OhmsLaw
User Rank
Gold
Re: CES Gadgets
OhmsLaw   11/11/2011 12:18:25 AM
NO RATINGS
I once interfaced a $10 LED Calculator in 1977 to a momentary lever micro-switch for stationary running and then 4 large LED digits . Each step would do the equivalent of pressing the Equal key "=" after the jogger would enter +1  or an initial calorie count and then from an exercise table -0.035 or whatever for counting down calories. then start jogging with waist high steps ( great calorie burner) bounce = bounce = bounce on the foam supported wooden board = = = = = = = = = = = = count them calories down

Not bad for $30 in parts with charger in the late 70's with 1" big 7 segment LED digits.

Alexander Wolfe
User Rank
Blogger
Redefining design engineering
Alexander Wolfe   11/14/2011 6:44:45 PM
NO RATINGS
I was gratified to see that many of the products at the CES preview had more to them then just the usual phone/TV/computer thing going on. There seems to be a real movement this year to plumb new areas of design and come up with original applications. One way to look at it is embedded is going consumer, as we see with the NEST thermostat.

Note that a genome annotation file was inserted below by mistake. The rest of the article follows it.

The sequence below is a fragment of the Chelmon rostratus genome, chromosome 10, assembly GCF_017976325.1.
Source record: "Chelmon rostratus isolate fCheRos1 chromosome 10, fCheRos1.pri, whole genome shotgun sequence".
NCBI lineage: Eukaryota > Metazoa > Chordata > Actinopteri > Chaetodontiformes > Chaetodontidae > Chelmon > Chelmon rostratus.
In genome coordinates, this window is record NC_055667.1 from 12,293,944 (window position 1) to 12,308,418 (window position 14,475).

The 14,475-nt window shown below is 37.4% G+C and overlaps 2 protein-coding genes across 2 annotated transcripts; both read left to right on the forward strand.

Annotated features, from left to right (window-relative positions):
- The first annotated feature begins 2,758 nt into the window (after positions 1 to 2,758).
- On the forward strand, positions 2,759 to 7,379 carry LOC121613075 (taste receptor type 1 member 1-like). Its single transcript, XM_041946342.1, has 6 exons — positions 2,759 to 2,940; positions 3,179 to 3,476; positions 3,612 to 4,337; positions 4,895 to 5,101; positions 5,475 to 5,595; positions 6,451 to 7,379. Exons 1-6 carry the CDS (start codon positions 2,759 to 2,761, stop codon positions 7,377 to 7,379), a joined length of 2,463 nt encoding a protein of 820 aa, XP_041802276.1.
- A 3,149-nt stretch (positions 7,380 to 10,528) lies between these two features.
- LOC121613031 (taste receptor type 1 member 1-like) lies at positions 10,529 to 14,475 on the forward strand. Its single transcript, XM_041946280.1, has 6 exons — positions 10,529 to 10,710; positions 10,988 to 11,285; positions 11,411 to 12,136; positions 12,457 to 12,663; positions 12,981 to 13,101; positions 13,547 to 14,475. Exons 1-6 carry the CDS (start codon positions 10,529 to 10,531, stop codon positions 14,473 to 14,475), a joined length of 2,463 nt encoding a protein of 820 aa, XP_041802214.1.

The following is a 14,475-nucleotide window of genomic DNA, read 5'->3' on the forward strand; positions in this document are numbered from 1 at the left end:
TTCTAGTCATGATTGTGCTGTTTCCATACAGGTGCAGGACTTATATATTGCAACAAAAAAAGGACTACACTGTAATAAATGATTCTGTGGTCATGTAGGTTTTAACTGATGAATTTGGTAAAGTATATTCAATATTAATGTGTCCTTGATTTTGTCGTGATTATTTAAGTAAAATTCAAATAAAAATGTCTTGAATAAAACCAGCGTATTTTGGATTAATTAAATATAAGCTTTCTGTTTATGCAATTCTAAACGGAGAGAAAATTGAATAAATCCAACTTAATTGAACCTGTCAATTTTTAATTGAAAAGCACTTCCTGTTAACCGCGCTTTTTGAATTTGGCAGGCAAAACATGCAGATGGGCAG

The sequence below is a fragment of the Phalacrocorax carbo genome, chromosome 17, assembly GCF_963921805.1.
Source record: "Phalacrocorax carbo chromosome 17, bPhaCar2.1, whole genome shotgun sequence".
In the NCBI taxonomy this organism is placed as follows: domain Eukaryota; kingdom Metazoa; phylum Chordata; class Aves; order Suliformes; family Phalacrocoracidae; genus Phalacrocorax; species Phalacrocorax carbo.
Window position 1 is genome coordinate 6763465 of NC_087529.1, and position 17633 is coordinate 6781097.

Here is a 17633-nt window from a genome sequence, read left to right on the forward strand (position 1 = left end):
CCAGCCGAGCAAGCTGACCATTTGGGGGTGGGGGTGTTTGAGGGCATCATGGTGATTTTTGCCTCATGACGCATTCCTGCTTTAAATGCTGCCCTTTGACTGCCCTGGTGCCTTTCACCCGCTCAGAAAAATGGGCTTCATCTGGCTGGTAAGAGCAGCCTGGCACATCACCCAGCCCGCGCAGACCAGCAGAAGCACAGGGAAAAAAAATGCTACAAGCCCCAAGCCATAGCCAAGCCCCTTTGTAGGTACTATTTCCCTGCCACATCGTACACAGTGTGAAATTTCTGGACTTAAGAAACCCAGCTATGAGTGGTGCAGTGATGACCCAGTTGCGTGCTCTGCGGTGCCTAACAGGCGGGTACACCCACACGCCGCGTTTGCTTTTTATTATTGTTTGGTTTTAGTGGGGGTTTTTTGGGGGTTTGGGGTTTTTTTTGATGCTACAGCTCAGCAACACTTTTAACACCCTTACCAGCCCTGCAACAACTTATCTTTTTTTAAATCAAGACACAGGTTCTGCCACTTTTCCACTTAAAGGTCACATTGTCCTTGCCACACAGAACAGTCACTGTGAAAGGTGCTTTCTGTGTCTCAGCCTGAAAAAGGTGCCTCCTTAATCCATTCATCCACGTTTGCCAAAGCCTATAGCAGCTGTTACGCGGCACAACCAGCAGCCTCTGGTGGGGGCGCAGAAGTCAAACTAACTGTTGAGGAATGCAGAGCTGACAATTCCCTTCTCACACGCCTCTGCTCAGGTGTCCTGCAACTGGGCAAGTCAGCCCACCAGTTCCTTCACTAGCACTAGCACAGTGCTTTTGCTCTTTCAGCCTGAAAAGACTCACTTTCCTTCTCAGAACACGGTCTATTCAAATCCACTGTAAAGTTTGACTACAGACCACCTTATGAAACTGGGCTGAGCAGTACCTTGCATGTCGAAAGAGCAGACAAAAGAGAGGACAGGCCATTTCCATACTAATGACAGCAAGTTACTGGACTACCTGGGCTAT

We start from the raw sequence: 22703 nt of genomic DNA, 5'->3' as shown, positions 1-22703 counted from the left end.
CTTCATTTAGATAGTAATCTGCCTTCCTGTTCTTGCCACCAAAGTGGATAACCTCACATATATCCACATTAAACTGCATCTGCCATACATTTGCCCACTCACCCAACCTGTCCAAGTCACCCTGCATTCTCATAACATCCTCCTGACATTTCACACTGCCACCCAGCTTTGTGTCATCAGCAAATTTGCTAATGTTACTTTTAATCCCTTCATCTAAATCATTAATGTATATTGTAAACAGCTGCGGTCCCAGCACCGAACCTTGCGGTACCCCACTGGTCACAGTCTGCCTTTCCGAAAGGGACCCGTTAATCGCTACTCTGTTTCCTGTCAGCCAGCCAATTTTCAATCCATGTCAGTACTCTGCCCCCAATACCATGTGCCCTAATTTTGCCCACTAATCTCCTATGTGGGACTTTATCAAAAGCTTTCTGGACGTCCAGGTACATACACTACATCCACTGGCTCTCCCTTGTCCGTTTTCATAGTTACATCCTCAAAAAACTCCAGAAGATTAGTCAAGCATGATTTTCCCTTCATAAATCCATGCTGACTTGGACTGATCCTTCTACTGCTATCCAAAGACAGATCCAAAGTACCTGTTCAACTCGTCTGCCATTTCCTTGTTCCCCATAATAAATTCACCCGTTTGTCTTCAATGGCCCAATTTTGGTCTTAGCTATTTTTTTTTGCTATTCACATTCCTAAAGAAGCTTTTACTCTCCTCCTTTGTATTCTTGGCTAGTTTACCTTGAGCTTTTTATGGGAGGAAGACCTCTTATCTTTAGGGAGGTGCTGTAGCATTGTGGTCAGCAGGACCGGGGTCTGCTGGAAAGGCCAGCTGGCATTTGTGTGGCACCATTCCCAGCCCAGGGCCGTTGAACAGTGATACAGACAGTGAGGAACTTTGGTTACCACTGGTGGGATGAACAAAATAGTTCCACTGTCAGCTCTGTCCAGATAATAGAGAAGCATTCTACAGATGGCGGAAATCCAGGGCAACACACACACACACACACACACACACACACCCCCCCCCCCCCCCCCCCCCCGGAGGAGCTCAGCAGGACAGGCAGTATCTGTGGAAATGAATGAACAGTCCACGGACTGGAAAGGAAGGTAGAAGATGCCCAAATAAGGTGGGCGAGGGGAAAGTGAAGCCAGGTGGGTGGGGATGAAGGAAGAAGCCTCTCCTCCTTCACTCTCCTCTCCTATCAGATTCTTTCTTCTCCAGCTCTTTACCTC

Charles Murray
User Rank
Blogger
The 54-year light bulb
Charles Murray   11/18/2011 5:29:44 PM
NO RATINGS
And LED bulb that lasts 20,000 hours? If I turn on that light an hour per day, it will last 54 years, nine months and 15 days.

JimT@Future-Product-Innovations
User Rank
Blogger
Adapting emerging technologies to familiar products
JimT@Future-Product-Innovations   11/28/2011 7:09:04 AM
NO RATINGS

A couple of you have already commented about previous CES offerings; particularly Alex’s comment of the  heavy focus on Phone/Laptop/TV  ,,,, In years past it was referred to as the 3 screens, and APP developers were challenged how to get their wares fully functional on all 3, considering the differences in screen aspect ratios, processing power, etc.  Now, Its wonderfully refreshing to see our electronics culture slowly crawling out of the box and adapting emerging technologies to familiar products.  Such as the sensing ski goggles; taking automotive sensing technologies which we’ve recently discussed and applying it to other fast-moving entities, such as a down-hill skier.  That’s innovative thinking.